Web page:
Editor Peter Middeldorp then asked him to create a weekly comic for the women's magazine Libelle, that was published by De Spaarnestad. This resulted in the long-running family comic 'Jan, Jans en de Kinderen' ('Jan, Jans and the Kids'), which debuted in the issue of 12 December 1970. Because of his connection with the competing magazine Margriet, Kruis signed his earliest pages with Andries, and he also reworked some of his earlier 'Gregor' gags for this new production. But it didn't take long before Kruis found the right tone and style for his female audience, and he began to focus more on dialogues and recognizable situations instead of visual gags.
Besides an entertaining read, the comic gives a good reflection of the evolution of Dutch society since the 1970s. Food and fashion trends, gadgets, female emancipation... all is explored. But Kruis' comic has also had an impact on Dutch pop culture. Ever since its first appearance in 'Jan, Jans en de Kinderen' in 1986, "Saint Pancake" ("Sint Pannenkoek") has become an annual tradition every 29 November, especially in the areas of Rotterdam and Groningen. A National Committee Saint Pancake was even founded on 17 August 2016, for which Jan Kruis designed a special postcard and stamp.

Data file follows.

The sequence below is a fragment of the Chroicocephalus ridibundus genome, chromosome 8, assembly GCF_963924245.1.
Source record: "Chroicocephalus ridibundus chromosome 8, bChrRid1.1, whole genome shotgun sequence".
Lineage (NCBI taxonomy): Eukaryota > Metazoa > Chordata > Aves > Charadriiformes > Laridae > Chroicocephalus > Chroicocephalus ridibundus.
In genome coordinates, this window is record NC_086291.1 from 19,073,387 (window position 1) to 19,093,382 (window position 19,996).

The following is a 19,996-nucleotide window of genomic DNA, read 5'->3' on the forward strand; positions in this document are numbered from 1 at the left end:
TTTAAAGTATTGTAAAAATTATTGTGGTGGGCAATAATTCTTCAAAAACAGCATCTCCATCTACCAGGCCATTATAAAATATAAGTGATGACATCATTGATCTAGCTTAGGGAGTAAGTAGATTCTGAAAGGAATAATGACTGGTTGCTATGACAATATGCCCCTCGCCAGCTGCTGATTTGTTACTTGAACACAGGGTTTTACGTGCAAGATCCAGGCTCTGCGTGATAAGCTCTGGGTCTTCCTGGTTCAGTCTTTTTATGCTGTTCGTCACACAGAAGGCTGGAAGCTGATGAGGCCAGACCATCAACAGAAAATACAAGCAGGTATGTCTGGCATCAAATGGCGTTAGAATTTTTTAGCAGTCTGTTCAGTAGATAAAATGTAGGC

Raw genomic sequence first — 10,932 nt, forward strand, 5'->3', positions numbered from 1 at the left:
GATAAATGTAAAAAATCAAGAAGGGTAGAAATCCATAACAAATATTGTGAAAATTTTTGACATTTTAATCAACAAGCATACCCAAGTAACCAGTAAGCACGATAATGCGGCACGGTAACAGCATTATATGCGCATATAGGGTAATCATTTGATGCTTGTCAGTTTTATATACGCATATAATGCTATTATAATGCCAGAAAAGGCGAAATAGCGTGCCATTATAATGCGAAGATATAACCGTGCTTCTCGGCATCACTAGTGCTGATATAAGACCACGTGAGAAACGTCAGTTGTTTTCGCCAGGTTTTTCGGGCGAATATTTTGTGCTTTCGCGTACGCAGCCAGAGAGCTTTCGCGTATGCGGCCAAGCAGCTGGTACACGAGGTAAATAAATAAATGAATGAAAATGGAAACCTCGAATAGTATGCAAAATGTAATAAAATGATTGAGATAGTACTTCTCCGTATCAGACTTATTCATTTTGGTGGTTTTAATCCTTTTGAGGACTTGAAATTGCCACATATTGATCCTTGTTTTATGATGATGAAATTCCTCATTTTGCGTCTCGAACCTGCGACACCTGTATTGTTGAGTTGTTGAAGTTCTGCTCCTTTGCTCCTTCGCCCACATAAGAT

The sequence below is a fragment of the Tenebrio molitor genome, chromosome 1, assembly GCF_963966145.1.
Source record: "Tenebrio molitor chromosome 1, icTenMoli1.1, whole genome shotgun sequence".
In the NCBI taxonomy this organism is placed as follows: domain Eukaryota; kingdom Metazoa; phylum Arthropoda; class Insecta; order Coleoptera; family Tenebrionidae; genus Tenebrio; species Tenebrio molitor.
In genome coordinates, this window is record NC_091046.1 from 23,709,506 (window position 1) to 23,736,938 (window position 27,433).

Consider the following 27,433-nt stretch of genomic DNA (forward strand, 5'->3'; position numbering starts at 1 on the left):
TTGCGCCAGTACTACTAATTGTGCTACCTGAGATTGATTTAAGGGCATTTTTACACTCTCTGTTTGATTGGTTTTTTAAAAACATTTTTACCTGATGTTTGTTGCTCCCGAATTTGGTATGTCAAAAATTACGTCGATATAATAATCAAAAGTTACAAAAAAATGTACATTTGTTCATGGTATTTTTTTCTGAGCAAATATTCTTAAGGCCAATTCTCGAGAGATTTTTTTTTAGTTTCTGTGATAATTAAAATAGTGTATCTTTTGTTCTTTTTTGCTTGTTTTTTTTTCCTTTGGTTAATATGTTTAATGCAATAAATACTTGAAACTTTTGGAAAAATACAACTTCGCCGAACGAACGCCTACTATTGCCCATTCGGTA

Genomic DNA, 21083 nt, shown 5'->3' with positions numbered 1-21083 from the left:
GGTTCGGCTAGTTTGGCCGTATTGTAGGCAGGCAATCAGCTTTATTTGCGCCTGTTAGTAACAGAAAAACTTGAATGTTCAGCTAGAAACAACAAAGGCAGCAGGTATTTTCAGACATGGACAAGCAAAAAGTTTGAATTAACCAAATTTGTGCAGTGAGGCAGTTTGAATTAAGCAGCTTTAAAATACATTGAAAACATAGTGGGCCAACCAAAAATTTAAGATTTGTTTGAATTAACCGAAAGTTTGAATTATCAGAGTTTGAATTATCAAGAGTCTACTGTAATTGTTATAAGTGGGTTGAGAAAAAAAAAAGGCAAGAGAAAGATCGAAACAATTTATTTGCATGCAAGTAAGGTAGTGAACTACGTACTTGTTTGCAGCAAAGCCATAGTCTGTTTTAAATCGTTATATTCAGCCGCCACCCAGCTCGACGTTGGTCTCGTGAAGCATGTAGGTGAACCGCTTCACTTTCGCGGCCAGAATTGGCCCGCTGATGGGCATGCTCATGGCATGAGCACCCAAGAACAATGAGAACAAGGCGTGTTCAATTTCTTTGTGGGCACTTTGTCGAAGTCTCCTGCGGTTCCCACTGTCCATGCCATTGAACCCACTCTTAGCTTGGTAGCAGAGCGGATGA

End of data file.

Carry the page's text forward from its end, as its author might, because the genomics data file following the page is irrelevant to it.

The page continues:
'Jan, Jans en de Kinderen' follows the life of the Tromp family: father Jan, mother Jans and the daughters Karlijn and Catootje, who are both modelled after their creator's real-life daughters Leontine and Andrea. Baby boy Gertje was added to the family in the 1990s. Additional characters are neighbour boy Jeroentje (who manages to make a shit-related rhymme to every sentence), grandfather (modelled after Kruis' real father), his girlfriend Moeps, spoiled rich kid Harold and Jans' cousin Hanna, who is a voluntary single mother.